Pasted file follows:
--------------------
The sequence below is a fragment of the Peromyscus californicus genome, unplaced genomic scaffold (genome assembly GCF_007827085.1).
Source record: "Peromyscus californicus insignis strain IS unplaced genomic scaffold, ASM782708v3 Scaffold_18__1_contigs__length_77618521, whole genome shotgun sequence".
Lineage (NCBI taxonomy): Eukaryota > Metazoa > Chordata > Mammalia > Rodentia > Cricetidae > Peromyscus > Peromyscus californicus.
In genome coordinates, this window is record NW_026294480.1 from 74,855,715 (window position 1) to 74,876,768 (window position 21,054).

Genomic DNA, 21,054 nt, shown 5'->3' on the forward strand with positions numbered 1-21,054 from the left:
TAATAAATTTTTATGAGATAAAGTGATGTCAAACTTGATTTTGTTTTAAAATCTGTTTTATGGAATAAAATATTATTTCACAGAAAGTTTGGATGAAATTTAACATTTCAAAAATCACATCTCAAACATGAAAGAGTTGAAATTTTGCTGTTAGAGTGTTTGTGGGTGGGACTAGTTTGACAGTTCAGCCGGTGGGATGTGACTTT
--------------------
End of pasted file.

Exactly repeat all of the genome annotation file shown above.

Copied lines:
The sequence below is a fragment of the Peromyscus californicus genome, unplaced genomic scaffold (genome assembly GCF_007827085.1).
Source record: "Peromyscus californicus insignis strain IS unplaced genomic scaffold, ASM782708v3 Scaffold_18__1_contigs__length_77618521, whole genome shotgun sequence".
Lineage (NCBI taxonomy): Eukaryota > Metazoa > Chordata > Mammalia > Rodentia > Cricetidae > Peromyscus > Peromyscus californicus.
In genome coordinates, this window is record NW_026294480.1 from 74,855,715 (window position 1) to 74,876,768 (window position 21,054).

Genomic DNA, 21,054 nt, shown 5'->3' on the forward strand with positions numbered 1-21,054 from the left:
TAATAAATTTTTATGAGATAAAGTGATGTCAAACTTGATTTTGTTTTAAAATCTGTTTTATGGAATAAAATATTATTTCACAGAAAGTTTGGATGAAATTTAACATTTCAAAAATCACATCTCAAACATGAAAGAGTTGAAATTTTGCTGTTAGAGTGTTTGTGGGTGGGACTAGTTTGACAGTTCAGCCGGTGGGATGTGACTTT